DUI is unfortunately expensive for drivers who are not impaired because the DUI BAC standards have been set artifically low. A BAC of 0.09 was perfectly safe and legal just a few years ago. Now, anything over 0.08 is by default unsafe. It makes no sense. Take a look at Getmadd.com and NMA.org.

    • david

      Mike

      That is quite an interesting perspective.

      I would say that if you limit your “speeding” to right before the light turns red, then you’d be OK, but you should not minimize the safety factor in fast driving as well.

      I think the gov’t is intent on making drinking and driving so expensive that its just not even worth it.

      Thus, the lower limits.

      Thanks for commenting

      • Mike Z

        That really bothers me. People play this stupid game like lower speeds = safer speeds when that is just not the case.

        People should just drive with the flow of traffic, regardless of what number some politician puts on a speed limit sign. Traffic studies have shown that roads are more dangerous when the speed limits are significantly underposted because it creates are larger variance between people obeying the posted speed vs. people driving with the flow of traffic.

        • David Bakke

          Mike

          I am a firm beleiver in driving with the flow. If the speed limit is 55, but everyone is doing 80, you can be sure I’ll be doing 80. Obviously that’s the safer thing to do.

          Always good to have a spirited discussion. And I appreciate people that don’t agree with everything that I have to say.

  • Kevin V

    “I found that driving at 65 mph decreases you gas mileage by about 10 percent.”

    For freeways here in California, 65 is the speed limit. So really, to
    save on gas Id have to drive a bit lower than the speed limit.

    • david

      Kevin

      Great point–its 65 on a lot of freeways here in Atlanta as well.

      I guess it just makes sense not to go over the speed limit then.

      Thanks for weighing in!

  • http://change-is-possible.net H Lee D

    Fuel economy changes by car, so each person would really need to figure out their mileage for their own car. A lot of conventional wisdom about cars simply isn’t true any more, because it was developed 20 or more years ago; cars were built differently.

    I would add to list of not driving drunk or while texting or while talking on the phone: not driving sleepy. If you’re falling asleep, you can’t focus on driving. If you actually fall asleep, you can’t focus on anything!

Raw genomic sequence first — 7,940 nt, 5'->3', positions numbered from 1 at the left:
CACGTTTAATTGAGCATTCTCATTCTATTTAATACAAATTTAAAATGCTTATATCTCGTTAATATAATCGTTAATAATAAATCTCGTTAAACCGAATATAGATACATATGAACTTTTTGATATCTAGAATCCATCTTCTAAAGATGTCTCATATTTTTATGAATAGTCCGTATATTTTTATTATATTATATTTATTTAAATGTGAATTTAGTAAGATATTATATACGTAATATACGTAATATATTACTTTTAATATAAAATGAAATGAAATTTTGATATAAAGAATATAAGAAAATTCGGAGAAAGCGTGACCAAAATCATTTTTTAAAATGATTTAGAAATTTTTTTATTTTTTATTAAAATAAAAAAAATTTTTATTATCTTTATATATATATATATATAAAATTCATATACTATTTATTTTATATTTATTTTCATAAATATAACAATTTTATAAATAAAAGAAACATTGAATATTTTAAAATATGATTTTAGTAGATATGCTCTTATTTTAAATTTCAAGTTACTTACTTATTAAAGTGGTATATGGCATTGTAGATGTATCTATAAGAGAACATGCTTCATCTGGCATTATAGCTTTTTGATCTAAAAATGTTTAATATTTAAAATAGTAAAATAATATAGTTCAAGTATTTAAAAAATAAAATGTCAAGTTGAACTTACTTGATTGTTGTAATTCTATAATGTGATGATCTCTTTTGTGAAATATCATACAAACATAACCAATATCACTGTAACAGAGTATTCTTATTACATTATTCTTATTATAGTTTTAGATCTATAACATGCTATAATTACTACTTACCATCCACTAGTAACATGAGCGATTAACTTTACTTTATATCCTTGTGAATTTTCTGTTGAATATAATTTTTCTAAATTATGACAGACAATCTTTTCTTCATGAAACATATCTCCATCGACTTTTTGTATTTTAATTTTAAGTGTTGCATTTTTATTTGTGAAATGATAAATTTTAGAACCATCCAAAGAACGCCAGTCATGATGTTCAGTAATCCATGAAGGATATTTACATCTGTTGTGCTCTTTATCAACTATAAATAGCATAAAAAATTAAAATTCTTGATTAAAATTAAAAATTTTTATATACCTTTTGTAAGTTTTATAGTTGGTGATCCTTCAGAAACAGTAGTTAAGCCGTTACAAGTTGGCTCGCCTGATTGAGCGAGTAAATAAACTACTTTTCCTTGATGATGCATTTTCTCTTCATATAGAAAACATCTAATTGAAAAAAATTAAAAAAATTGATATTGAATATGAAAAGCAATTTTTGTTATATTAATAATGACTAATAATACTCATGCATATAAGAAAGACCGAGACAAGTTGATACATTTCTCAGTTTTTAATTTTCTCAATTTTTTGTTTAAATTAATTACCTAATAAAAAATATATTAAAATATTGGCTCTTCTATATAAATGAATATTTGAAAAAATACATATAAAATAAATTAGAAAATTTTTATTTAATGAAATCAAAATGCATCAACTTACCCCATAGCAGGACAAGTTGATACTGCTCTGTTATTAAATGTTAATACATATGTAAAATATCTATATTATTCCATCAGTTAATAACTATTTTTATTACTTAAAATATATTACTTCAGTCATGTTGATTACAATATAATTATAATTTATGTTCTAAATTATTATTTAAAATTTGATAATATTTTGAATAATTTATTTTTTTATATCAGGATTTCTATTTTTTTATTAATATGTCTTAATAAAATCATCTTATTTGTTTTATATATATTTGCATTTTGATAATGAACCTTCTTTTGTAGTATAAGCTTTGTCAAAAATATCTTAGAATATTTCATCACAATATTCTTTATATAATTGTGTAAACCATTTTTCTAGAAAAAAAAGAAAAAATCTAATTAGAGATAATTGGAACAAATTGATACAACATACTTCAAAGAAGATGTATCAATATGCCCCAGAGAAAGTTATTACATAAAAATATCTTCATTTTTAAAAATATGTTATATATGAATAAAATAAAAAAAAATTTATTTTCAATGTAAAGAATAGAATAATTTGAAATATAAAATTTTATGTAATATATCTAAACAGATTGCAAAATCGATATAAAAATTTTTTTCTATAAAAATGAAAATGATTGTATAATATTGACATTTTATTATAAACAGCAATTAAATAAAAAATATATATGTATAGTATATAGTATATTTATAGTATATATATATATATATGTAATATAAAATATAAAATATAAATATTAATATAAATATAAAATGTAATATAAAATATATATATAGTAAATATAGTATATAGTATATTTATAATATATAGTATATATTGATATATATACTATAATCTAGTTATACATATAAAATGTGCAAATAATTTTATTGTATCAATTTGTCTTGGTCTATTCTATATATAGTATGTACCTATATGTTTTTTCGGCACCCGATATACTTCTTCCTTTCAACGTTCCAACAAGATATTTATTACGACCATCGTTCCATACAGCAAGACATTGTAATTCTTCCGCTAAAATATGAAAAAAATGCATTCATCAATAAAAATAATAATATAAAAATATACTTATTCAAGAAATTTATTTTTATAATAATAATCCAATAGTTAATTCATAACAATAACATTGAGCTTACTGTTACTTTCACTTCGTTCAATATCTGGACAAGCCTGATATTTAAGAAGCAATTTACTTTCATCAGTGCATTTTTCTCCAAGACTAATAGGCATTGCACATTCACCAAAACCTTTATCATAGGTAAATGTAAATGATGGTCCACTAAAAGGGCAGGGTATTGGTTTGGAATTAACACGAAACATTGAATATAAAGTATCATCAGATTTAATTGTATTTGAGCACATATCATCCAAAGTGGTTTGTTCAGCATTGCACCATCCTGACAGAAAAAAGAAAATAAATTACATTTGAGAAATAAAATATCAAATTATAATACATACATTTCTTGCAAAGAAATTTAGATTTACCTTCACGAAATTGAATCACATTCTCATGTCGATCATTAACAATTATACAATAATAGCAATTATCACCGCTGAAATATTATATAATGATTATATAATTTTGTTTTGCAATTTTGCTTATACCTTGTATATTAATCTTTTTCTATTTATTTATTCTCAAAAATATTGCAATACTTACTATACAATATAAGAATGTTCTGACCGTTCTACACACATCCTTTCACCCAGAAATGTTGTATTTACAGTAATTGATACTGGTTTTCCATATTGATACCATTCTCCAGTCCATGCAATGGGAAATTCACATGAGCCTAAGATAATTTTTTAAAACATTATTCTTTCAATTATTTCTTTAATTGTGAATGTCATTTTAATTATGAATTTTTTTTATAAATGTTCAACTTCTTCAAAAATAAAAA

• david

      H Lee

      You are right on point–driving while sleepy can be just as dangerous, if not more,than driving while texting or drnking or anything else.

      Thanks for chiming in!

  • Travis

    Mike Z, I don’t think the article has anything to do with safe speeds but rather what you can save by slowing down. Anyway, I think some time and energy and maybe another article should be focused on merging. This goes for both the drivers merging and the drivers already on the highway. Where I live in Seattle and driving on I-90 the merging traffic is almost always the cause of the slowdowns. This causes breaking and then stop and go traffic. Which in the end costs a lot of money.

    Anyway, great article and something to think about. I do drive aggressively but that is changing as I notice that I fuel up a lot more.

    Also, what are your statistics on drafting behind another vehicle? I can’t find to much about it around or rather statistics around it.

    I did a not so scientific study on a trip a few weeks ago. On the way to my destination I drafted off a lot of vehicles that were bigger then my car was and I did notice that I increased my gas mileage from an EPA estimated 23mpg to 28mpg. A 21% increase. That was awesome.

    On the way back I did everything I could to keep cars from being out in front of me or close enough to create a draft. I noticed then that my gas mileage dropped to almost 22mpg.

    Anyway, thanks for the article.

    Travis

    • David

      Travis

      You bring up some good points, and your little experiment was a great idea.

      It shows in hard numbers the effect that “drafting” can have.

      Thanks for sharing!

  • http://www.paydaycashloan.com.au/ the cash doc

    My father frequently points that to me but I never listen. He’s a mechanical engineer and he certainly knows the best stuff about car efficiency but I hate it when he drives. It’s just sooooo slow it would take me forever to reach my destination. Now that I have my own car, I finally see his point. Driving slow indeed uses less fuel and make your car last longer. Now that I’m older I don’t want to be involved in some freak accident involving reckless driving. And when you drive faster the maintenance and fast cash it will rob you of will be higher.

    • David

      Hey there

      Right on point. Plus, sometimes it just stinks to have to admit that one’s father is right about so many things…LOL

      Thanks for commenting!